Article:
We ask the following question: what training information is required to design an effective outlier/out-of-distribution (OOD) detector, i.e., detecting samples that lie far away from the training distribution? Since unlabeled data is easily accessible for many applications, the most compelling approach is to develop detectors based on only unlabeled in-distribution data. However, we observe that most existing detectors based on unlabeled data perform poorly, often equivalent to a random prediction. In contrast, existing state-of-the-art OOD detectors achieve impressive performance but require access to fine-grained data labels for supervised training. We propose SSD, an outlier detector based on only unlabeled in-distribution data. We use self-supervised representation learning followed by a Mahalanobis distance based detection in the feature space. We demonstrate that SSD outperforms most existing detectors based on unlabeled data by a large margin. Additionally, SSD even achieves performance on par, and sometimes even better, with supervised training based detectors. Finally, we expand our detection framework with two key extensions. First, we formulate few-shot OOD detection, in which the detector has access to only one to five samples from each class of the targeted OOD dataset. Second, we extend our framework to incorporate training data labels, if available. We find that our novel detection framework based on SSD displays enhanced performance with these extensions, and achieves state-of-the-art performance. Our code is publicly available at https://github.com/inspire-group/SSD.
Interpretability in machine learning (ML) is crucial for high stakes decisions and troubleshooting. In this work, we provide fundamental principles for interpretable ML, and dispel common misunderstandings that dilute the importance of this crucial topic. We also identify 10 technical challenge areas in interpretable machine learning and provide history and background on each problem. Some of these problems are classically important, and some are recent problems that have arisen in the last few years. These problems are: (1) Optimizing sparse logical models such as decision trees; (2) Optimization of scoring systems; (3) Placing constraints into generalized additive models to encourage sparsity and better interpretability; (4) Modern case-based reasoning, including neural networks and matching for causal inference; (5) Complete supervised disentanglement of neural networks; (6) Complete or even partial unsupervised disentanglement of neural networks; (7) Dimensionality reduction for data visualization; (8) Machine learning models that can incorporate physics and other generative or causal constraints; (9) Characterization of the "Rashomon set" of good models; and (10) Interpretable reinforcement learning. This survey is suitable as a starting point for statisticians and computer scientists interested in working in interpretable machine learning.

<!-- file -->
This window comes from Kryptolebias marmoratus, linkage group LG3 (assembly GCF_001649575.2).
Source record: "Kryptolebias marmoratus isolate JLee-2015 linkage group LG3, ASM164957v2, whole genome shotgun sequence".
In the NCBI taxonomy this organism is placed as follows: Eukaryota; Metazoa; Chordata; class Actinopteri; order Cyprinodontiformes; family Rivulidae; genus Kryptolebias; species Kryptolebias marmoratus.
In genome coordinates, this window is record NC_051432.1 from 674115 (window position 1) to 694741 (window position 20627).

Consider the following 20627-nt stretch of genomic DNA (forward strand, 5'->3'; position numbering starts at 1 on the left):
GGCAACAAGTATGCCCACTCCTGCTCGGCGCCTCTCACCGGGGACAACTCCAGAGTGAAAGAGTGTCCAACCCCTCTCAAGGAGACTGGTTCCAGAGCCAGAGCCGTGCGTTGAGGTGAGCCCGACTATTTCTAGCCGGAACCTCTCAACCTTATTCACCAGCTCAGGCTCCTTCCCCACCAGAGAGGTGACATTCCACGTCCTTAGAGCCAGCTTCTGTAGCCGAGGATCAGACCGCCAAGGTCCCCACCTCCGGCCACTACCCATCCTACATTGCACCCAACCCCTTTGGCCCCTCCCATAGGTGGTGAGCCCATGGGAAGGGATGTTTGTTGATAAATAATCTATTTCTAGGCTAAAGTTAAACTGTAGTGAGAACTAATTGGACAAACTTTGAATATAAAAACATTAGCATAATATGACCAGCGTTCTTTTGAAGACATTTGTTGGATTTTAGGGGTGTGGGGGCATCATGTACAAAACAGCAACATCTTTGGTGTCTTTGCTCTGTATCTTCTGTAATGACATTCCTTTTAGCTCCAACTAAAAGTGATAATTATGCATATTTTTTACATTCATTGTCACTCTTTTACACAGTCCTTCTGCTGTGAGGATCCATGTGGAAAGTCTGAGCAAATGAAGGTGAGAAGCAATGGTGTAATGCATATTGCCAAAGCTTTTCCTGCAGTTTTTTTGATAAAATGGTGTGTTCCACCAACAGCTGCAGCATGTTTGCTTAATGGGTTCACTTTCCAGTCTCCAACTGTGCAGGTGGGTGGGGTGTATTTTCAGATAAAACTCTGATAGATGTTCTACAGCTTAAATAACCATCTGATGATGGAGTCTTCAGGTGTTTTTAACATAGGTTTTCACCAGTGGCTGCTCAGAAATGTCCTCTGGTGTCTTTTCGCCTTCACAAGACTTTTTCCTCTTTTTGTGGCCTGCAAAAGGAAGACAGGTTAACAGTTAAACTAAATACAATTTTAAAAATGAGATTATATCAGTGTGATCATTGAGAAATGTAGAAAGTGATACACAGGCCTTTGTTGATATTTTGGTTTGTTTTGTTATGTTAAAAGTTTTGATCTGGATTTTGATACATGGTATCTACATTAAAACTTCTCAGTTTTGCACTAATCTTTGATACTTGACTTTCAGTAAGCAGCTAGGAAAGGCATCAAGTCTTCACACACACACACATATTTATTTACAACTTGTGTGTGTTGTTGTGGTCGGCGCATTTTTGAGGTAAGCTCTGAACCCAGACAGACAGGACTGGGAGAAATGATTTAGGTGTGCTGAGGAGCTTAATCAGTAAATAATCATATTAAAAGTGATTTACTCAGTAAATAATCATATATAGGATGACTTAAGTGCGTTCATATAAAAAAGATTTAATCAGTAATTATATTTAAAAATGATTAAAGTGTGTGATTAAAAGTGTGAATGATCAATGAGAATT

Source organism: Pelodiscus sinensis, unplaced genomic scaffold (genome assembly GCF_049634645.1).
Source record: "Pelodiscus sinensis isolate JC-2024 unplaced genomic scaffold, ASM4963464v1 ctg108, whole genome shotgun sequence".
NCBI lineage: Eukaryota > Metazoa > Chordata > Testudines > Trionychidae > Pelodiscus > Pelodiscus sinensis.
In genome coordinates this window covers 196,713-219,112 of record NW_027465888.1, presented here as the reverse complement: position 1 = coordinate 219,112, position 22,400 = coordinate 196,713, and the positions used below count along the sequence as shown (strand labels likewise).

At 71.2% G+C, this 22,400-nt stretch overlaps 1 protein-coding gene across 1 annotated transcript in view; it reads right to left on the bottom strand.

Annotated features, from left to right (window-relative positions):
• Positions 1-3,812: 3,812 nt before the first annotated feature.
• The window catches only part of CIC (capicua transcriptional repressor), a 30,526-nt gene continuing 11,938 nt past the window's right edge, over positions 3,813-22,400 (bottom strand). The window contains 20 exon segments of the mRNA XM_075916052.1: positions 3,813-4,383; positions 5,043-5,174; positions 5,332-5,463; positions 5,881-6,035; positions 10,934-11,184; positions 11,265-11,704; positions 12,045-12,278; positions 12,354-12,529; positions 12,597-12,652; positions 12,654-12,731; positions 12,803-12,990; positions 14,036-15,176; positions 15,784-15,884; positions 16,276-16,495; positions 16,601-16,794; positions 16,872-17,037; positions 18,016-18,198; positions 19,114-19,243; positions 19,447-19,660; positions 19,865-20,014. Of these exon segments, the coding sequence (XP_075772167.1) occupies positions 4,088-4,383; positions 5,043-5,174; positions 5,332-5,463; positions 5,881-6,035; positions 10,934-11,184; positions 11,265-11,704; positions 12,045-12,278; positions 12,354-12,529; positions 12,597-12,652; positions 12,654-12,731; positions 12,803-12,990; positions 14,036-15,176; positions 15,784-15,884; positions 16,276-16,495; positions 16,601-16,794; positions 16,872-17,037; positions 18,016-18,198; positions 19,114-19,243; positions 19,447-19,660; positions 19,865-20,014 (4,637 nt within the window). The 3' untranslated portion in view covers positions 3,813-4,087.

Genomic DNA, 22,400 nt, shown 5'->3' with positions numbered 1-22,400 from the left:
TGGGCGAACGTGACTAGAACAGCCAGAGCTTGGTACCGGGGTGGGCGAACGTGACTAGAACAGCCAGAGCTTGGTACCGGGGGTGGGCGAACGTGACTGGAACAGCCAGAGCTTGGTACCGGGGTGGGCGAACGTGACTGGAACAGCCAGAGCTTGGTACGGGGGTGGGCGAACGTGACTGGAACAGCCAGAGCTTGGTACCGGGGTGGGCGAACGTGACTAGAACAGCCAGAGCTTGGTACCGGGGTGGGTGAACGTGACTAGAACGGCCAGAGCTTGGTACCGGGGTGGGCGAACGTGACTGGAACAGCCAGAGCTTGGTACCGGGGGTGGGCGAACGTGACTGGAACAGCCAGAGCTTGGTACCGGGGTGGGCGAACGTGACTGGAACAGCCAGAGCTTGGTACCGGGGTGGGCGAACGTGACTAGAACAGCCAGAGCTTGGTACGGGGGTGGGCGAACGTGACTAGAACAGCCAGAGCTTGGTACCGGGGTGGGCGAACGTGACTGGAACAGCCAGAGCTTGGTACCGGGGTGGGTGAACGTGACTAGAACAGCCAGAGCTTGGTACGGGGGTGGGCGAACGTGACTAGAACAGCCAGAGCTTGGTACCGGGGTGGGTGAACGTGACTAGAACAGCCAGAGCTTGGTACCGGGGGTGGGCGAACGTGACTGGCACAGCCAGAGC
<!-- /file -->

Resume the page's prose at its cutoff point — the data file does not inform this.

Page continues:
There are demographic biases in the SOTA CNN used for FR. Our BFW dataset serves as a proxy to measure bias across ethnicity and gender subgroups, allowing us to characterize FR performances per subgroup. We show performances are non-optimal when a single score threshold is used to determine whether sample pairs are genuine or imposter. Furthermore, actual performance ratings vary greatly from the reported across subgroups. Thus, claims of specific error rates only hold true for populations matching that of the validation data. We mitigate the imbalanced performances using a novel domain adaptation learning scheme on the facial encodings extracted using SOTA deep nets. Not only does this technique balance performance, but it also boosts the overall performance. A benefit of the proposed is to preserve identity information in facial features while removing demographic knowledge in the lower dimensional features. The removal of demographic knowledge prevents future potential biases from being injected into decision-making. Additionally, privacy concerns are satisfied by this removal. We explore why this works qualitatively with hard samples. We also show quantitatively that subgroup classifiers can no longer learn from the encodings mapped by the proposed.